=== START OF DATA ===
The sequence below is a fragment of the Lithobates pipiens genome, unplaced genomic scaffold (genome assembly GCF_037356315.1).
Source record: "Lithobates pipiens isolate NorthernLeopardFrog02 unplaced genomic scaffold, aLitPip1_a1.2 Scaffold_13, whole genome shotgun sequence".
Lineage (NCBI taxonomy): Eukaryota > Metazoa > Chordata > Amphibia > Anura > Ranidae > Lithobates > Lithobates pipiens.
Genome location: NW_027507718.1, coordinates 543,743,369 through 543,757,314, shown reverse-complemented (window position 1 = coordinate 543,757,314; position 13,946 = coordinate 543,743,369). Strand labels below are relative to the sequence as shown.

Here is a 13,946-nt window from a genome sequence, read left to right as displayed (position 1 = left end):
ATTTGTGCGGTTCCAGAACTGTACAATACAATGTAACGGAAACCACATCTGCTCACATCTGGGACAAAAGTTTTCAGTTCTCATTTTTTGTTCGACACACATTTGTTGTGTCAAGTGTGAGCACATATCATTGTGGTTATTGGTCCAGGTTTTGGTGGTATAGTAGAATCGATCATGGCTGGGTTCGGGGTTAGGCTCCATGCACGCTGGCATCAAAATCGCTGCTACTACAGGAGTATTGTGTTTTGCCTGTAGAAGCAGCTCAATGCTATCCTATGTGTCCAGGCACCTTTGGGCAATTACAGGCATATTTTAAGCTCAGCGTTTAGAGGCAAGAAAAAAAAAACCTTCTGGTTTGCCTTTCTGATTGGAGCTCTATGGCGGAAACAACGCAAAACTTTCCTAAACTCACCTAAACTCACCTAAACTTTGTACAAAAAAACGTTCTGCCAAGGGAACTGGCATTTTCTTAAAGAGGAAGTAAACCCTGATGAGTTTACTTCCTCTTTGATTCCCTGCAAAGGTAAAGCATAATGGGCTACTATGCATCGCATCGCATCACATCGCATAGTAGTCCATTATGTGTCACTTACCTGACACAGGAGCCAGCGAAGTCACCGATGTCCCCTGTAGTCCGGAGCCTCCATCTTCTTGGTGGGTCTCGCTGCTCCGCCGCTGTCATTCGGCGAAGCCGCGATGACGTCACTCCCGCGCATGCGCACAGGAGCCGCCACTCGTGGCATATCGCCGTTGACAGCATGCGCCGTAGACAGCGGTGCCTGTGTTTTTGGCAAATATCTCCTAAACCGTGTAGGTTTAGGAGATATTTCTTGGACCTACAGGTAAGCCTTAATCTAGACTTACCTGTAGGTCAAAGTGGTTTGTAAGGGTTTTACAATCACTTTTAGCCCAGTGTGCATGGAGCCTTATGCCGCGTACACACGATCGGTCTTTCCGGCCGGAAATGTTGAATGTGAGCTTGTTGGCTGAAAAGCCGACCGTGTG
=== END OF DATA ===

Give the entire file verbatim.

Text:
The sequence below is a fragment of the Lithobates pipiens genome, unplaced genomic scaffold (genome assembly GCF_037356315.1).
Source record: "Lithobates pipiens isolate NorthernLeopardFrog02 unplaced genomic scaffold, aLitPip1_a1.2 Scaffold_13, whole genome shotgun sequence".
Lineage (NCBI taxonomy): Eukaryota > Metazoa > Chordata > Amphibia > Anura > Ranidae > Lithobates > Lithobates pipiens.
Genome location: NW_027507718.1, coordinates 543,743,369 through 543,757,314, shown reverse-complemented (window position 1 = coordinate 543,757,314; position 13,946 = coordinate 543,743,369). Strand labels below are relative to the sequence as shown.

Here is a 13,946-nt window from a genome sequence, read left to right as displayed (position 1 = left end):
ATTTGTGCGGTTCCAGAACTGTACAATACAATGTAACGGAAACCACATCTGCTCACATCTGGGACAAAAGTTTTCAGTTCTCATTTTTTGTTCGACACACATTTGTTGTGTCAAGTGTGAGCACATATCATTGTGGTTATTGGTCCAGGTTTTGGTGGTATAGTAGAATCGATCATGGCTGGGTTCGGGGTTAGGCTCCATGCACGCTGGCATCAAAATCGCTGCTACTACAGGAGTATTGTGTTTTGCCTGTAGAAGCAGCTCAATGCTATCCTATGTGTCCAGGCACCTTTGGGCAATTACAGGCATATTTTAAGCTCAGCGTTTAGAGGCAAGAAAAAAAAAACCTTCTGGTTTGCCTTTCTGATTGGAGCTCTATGGCGGAAACAACGCAAAACTTTCCTAAACTCACCTAAACTCACCTAAACTTTGTACAAAAAAACGTTCTGCCAAGGGAACTGGCATTTTCTTAAAGAGGAAGTAAACCCTGATGAGTTTACTTCCTCTTTGATTCCCTGCAAAGGTAAAGCATAATGGGCTACTATGCATCGCATCGCATCACATCGCATAGTAGTCCATTATGTGTCACTTACCTGACACAGGAGCCAGCGAAGTCACCGATGTCCCCTGTAGTCCGGAGCCTCCATCTTCTTGGTGGGTCTCGCTGCTCCGCCGCTGTCATTCGGCGAAGCCGCGATGACGTCACTCCCGCGCATGCGCACAGGAGCCGCCACTCGTGGCATATCGCCGTTGACAGCATGCGCCGTAGACAGCGGTGCCTGTGTTTTTGGCAAATATCTCCTAAACCGTGTAGGTTTAGGAGATATTTCTTGGACCTACAGGTAAGCCTTAATCTAGACTTACCTGTAGGTCAAAGTGGTTTGTAAGGGTTTTACAATCACTTTTAGCCCAGTGTGCATGGAGCCTTATGCCGCGTACACACGATCGGTCTTTCCGGCCGGAAATGTTGAATGTGAGCTTGTTGGCTGAAAAGCCGACCGTGTG